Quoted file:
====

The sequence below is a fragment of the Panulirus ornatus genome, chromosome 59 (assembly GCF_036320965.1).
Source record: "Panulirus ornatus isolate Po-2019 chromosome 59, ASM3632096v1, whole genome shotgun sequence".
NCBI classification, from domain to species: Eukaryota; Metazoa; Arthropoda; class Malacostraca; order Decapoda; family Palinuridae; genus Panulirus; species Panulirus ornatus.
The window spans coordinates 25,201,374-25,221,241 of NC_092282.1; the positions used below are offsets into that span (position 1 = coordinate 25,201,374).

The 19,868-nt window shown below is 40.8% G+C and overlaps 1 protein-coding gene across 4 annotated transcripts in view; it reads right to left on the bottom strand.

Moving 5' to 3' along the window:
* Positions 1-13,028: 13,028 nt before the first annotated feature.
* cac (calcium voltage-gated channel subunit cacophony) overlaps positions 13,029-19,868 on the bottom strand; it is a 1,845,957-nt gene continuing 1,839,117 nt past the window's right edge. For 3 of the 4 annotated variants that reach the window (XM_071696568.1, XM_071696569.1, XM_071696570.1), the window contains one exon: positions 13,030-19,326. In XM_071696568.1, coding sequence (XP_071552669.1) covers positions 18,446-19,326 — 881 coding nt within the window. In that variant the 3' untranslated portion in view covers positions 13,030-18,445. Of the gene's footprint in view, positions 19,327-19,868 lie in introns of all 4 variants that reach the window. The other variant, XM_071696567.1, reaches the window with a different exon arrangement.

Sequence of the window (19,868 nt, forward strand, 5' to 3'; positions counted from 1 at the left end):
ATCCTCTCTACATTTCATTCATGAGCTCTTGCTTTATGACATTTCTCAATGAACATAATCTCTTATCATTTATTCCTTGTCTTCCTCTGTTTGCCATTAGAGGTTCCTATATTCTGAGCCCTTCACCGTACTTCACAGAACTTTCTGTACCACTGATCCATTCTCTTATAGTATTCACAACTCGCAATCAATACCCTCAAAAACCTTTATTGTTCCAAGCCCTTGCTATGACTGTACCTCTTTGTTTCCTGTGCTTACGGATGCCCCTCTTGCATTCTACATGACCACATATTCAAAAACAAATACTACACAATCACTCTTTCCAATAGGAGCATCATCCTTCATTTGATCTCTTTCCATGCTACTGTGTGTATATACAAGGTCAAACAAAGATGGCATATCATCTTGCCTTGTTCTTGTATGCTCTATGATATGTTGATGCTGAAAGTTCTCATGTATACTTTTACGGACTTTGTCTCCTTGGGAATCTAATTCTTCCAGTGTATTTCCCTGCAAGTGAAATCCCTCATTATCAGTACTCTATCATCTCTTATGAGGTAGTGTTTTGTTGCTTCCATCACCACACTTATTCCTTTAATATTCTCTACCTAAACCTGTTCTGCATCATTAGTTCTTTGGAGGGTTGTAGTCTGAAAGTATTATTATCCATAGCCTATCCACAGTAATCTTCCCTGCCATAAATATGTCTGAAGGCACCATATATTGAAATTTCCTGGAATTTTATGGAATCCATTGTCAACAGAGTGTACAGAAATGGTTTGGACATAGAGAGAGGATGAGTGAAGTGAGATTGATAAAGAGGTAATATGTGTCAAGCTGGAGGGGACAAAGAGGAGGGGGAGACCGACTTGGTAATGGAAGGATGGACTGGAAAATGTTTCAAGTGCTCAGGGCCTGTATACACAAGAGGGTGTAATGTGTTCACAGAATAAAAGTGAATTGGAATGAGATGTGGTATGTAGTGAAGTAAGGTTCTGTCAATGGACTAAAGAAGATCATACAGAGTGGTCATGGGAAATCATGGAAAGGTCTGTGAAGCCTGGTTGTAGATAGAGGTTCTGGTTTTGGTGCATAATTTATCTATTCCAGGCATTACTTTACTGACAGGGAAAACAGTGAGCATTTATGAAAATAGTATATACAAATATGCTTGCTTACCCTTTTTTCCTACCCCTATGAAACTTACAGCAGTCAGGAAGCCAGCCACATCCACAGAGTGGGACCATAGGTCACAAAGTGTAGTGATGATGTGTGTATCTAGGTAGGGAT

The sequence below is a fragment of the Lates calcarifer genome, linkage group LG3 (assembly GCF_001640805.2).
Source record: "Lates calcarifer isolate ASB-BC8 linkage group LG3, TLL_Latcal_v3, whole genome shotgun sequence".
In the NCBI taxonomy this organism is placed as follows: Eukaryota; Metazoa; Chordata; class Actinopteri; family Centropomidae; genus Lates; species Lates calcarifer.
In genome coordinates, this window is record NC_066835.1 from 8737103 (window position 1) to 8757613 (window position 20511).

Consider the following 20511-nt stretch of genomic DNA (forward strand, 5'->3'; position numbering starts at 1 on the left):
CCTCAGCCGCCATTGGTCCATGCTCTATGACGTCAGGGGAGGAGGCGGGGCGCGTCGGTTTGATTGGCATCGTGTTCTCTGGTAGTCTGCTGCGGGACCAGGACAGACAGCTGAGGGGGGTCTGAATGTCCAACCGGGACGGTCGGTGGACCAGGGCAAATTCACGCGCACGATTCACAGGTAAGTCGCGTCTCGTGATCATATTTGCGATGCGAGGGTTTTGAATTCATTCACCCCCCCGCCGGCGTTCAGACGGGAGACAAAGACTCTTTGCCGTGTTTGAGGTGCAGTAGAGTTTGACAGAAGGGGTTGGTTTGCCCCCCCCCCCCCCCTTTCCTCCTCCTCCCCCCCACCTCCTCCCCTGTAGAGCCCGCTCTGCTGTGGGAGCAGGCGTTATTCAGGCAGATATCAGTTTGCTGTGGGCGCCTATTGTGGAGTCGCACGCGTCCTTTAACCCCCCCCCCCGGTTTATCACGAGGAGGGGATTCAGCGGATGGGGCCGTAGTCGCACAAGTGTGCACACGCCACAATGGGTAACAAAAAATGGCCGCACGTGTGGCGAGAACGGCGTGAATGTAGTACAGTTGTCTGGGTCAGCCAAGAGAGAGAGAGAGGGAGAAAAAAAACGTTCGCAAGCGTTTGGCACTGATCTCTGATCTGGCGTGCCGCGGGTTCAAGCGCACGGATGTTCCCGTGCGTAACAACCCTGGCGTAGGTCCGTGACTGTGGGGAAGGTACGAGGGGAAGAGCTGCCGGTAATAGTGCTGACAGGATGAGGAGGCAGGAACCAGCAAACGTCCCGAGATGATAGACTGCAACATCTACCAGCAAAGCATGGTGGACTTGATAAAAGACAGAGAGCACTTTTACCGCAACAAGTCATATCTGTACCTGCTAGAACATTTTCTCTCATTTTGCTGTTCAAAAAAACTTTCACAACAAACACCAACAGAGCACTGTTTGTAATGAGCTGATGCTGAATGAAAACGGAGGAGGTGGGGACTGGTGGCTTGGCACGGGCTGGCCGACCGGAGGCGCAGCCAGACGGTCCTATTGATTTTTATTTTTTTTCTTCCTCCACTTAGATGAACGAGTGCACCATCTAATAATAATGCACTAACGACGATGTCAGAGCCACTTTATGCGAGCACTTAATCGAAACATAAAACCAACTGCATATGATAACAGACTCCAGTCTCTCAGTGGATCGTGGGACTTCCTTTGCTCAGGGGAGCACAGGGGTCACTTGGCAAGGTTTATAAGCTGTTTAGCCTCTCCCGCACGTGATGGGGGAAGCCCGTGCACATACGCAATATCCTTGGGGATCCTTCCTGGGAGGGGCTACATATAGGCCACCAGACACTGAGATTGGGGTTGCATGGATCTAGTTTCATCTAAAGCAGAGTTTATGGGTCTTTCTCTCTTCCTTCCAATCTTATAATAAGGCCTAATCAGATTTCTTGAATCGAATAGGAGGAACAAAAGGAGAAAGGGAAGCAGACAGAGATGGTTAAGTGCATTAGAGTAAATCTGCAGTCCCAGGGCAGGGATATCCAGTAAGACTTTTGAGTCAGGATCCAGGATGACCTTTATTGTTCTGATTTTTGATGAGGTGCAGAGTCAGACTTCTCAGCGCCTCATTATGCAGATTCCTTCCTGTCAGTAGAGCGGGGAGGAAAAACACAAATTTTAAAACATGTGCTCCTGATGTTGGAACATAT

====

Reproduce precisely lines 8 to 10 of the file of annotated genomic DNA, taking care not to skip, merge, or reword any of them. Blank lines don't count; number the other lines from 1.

* cac (calcium voltage-gated channel subunit cacophony) overlaps positions 13,029-19,868 on the bottom strand; it is a 1,845,957-nt gene continuing 1,839,117 nt past the window's right edge. For 3 of the 4 annotated variants that reach the window (XM_071696568.1, XM_071696569.1, XM_071696570.1), the window contains one exon: positions 13,030-19,326. In XM_071696568.1, coding sequence (XP_071552669.1) covers positions 18,446-19,326 — 881 coding nt within the window. In that variant the 3' untranslated portion in view covers positions 13,030-18,445. Of the gene's footprint in view, positions 19,327-19,868 lie in introns of all 4 variants that reach the window. The other variant, XM_071696567.1, reaches the window with a different exon arrangement.

Sequence of the window (19,868 nt, forward strand, 5' to 3'; positions counted from 1 at the left end):
ATCCTCTCTACATTTCATTCATGAGCTCTTGCTTTATGACATTTCTCAATGAACATAATCTCTTATCATTTATTCCTTGTCTTCCTCTGTTTGCCATTAGAGGTTCCTATATTCTGAGCCCTTCACCGTACTTCACAGAACTTTCTGTACCACTGATCCATTCTCTTATAGTATTCACAACTCGCAATCAATACCCTCAAAAACCTTTATTGTTCCAAGCCCTTGCTATGACTGTACCTCTTTGTTTCCTGTGCTTACGGATGCCCCTCTTGCATTCTACATGACCACATATTCAAAAACAAATACTACACAATCACTCTTTCCAATAGGAGCATCATCCTTCATTTGATCTCTTTCCATGCTACTGTGTGTATATACAAGGTCAAACAAAGATGGCATATCATCTTGCCTTGTTCTTGTATGCTCTATGATATGTTGATGCTGAAAGTTCTCATGTATACTTTTACGGACTTTGTCTCCTTGGGAATCTAATTCTTCCAGTGTATTTCCCTGCAAGTGAAATCCCTCATTATCAGTACTCTATCATCTCTTATGAGGTAGTGTTTTGTTGCTTCCATCACCACACTTATTCCTTTAATATTCTCTACCTAAACCTGTTCTGCATCATTAGTTCTTTGGAGGGTTGTAGTCTGAAAGTATTATTATCCATAGCCTATCCACAGTAATCTTCCCTGCCATAAATATGTCTGAAGGCACCATATATTGAAATTTCCTGGAATTTTATGGAATCCATTGTCAACAGAGTGTACAGAAATGGTTTGGACATAGAGAGAGGATGAGTGAAGTGAGATTGATAAAGAGGTAATATGTGTCAAGCTGGAGGGGACAAAGAGGAGGGGGAGACCGACTTGGTAATGGAAGGATGGACTGGAAAATGTTTCAAGTGCTCAGGGCCTGTATACACAAGAGGGTGTAATGTGTTCACAGAATAAAAGTGAATTGGAATGAGATGTGGTATGTAGTGAAGTAAGGTTCTGTCAATGGACTAAAGAAGATCATACAGAGTGGTCATGGGAAATCATGGAAAGGTCTGTGAAGCCTGGTTGTAGATAGAGGTTCTGGTTTTGGTGCATAATTTATCTATTCCAGGCATTACTTTACTGACAGGGAAAACAGTGAGCATTTATGAAAATAGTATATACAAATATGCTTGCTTACCCTTTTTTCCTACCCCTATGAAACTTACAGCAGTCAGGAAGCCAGCCACATCCACAGAGTGGGACCATAGGTCACAAAGTGTAGTGATGATGTGTGTATCTAGGTAGGGAT